Dyson ventilators ready for regulatory green light
Family owned engineering firm Dyson says it is ready to make 10,000 ventilators to aid Covid-19 patients as soon as the device is approved by regulators.
British inventor Sir James Dyson (pictured) and his team brought their experience in innovating vacuum cleaners, air purifiers and fans to design and build the prototype CoVent with the Technology Partnership, a Cambridge-based firm.
Ventilators help patients suffering from the respiratory coronavirus disease to breathe. The UK’s National Health Service (NHS) has 8,000 machines and believed it could buy another 8,000, but estimated it needed at least 30,000 for the anticipated influx of patients.
Sir James, 72, founded his firm in 1974 and works with sons Jake, 47, and Sam, 42. The entrepreneur and philanthropist told his workforce in late March his $5.3 billion company had been commissioned by the UK government, as part of a wider initiative, to produce a new design of ventilator and make 10,000 units in a matter of weeks instead of years. Dyson would make another 5,000 units to give to the global effort against the pandemic by early April.
This week, Dyson said the CoVent project had united engineers, scientists, medical device designers, clinical testing and high technology manufacturing knowledge to meet the specifications of the NHS.
Engineering teams and component manufacturers had “worked around the clock” and production lines at the Dyson facility at Hullavington Airfield were now making units for final regulatory approval.
“If this new ventilator passes MHRA [Medicines and Healthcare products Regulatory Agency] tests, full scale production can begin,” the company said.
“We are ready to make 10,000 ventilators to support the NHS at this vital time.”
Latifi passion invests in son’s Formula One team
Michael Latifi, the owner of Sofina Foods, has made an estimated $62 million passion investment to help the struggling Formula One team his son drives for stay on track during the coronavirus crisis.
Latifi, the Iranian-Canadian founder and executive chairman of Canada's second-largest food company, has given Williams Formula One (pictured) a loan secured on its cars and factory in England. The listed team is majority owned by founder Frank Williams, but has underperformed in the last two seasons and, like all sport, is on the skids because of the pandemic. Williams Racing temporarily furloughed a number of employees until the end of May among its cost-cutting efforts. Senior managers and drivers took a 20% pay cut from 1 April.
Latifi is a fan of motor racing and paid £203.8 million through his company Nidala to become the third largest shareholder of the McLaren Group in 2018. His son Nicholas Latifi, 24, is a Williams driver. The loan was reportedly provided to Williams through his Latrus Racing company for an undisclosed amount. However, the Telegraph said it could be worth more than £50 million ($62 million) given the value of Williams’ cars at £20 million and its land and buildings at £30.7 million.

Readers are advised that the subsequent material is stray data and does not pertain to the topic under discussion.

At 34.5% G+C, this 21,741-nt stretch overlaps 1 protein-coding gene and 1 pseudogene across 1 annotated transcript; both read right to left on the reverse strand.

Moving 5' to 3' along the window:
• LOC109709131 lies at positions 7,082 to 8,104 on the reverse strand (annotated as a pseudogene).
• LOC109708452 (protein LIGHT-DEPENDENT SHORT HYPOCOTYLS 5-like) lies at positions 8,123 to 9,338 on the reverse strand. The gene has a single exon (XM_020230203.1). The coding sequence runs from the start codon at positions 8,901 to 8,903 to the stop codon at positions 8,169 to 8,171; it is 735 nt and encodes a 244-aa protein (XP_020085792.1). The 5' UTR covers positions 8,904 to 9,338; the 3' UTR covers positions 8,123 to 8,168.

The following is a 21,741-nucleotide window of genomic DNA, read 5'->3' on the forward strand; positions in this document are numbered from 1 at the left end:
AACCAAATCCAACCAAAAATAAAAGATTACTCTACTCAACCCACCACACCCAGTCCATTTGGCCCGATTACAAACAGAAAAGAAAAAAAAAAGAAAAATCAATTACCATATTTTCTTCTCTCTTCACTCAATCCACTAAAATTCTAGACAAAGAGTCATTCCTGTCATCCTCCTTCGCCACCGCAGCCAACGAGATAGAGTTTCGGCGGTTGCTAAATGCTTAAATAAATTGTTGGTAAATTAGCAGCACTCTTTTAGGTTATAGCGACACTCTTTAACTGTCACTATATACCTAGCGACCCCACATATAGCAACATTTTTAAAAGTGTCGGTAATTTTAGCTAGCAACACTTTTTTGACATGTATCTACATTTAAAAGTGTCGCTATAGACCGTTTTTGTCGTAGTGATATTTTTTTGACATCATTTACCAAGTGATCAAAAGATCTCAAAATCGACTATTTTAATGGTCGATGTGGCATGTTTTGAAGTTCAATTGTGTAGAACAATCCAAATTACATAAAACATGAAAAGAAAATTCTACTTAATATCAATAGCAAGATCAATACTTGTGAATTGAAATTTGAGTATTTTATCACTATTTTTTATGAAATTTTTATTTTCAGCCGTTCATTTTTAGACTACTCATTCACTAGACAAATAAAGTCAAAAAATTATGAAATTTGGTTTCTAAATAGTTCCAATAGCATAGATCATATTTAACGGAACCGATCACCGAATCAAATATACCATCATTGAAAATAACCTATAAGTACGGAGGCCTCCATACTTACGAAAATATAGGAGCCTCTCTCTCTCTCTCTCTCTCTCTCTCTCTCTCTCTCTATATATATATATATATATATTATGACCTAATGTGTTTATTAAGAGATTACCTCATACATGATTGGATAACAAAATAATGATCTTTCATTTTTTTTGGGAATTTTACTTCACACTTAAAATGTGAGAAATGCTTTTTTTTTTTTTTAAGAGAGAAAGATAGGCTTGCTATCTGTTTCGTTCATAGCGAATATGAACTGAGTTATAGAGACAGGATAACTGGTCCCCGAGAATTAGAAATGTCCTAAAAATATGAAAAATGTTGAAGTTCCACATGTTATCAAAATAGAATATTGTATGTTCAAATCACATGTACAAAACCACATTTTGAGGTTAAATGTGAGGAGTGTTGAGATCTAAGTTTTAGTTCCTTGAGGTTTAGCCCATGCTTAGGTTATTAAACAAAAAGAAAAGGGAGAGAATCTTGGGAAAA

Back at his family business, Sofina Foods was following the Canadian government’s health and safety guidelines and was working with suppliers and customers to make sure shop shelves stayed full.
Latifi said he was “incredibly proud of, and grateful for, the passion and dedication” of Sofina Foods’ employees during this pandemic.
“We are working very hard to balance two critical objectives: The first is taking care of our people and ensuring their safety at work; the second is that we must continue to provide quality food products to our communities in this significant time of need.”
Kering’s Pinault and Michael Dell cut salaries
Family principals Francois-Henri Pinault, of French luxury goods group Kering, and Michael Dell, founder of the US computer company Dell Technologies, will cut or forgo their salaries in response to the economic disruption caused by the coronavirus.
Pinault (pictured), the second-generation chairman and chief executive of Kering, announced on Good Friday he had decided to reduce the fixed portion of his salary by 25% from 1 April until the end of 2020. Pinault and Jean-François-Palus, group managing director, also decided to waive all of the variable portions of their annual remuneration for the calendar year.
Kering said the decisions were approved by the $15.1 billion group’s board, which will submit a revised 2020 remuneration policy to the vote of the shareholders at the next annual meeting.
Earlier in April, Kering gave $1 million to the independent non-profit CDC Foundation to give personal protective equipment and supplies to healthcare workers in the United States.
Pinault’s salary cut followed the filing by Dell Technologies to the US Securities and Exchange Commission that showed that Dell, chairman and chief executive of his eponymous $31 billion technology firm, had agreed to waive his base salary until the end of Dell’s fiscal year, on 29 January, 2021.
The Michael & Susan Dell Foundation pledged $20 million to the global Covid-19 Therapeutics Accelerator launched by the Bill & Melinda Gates Foundation, plus $80 million to support non-profits, schools and social enterprises. Some of the $80 million will be used for loans and guarantees to augment relief efforts and medical capacity, and to reach small businesses and “microentrepreneurs”, the foundation said.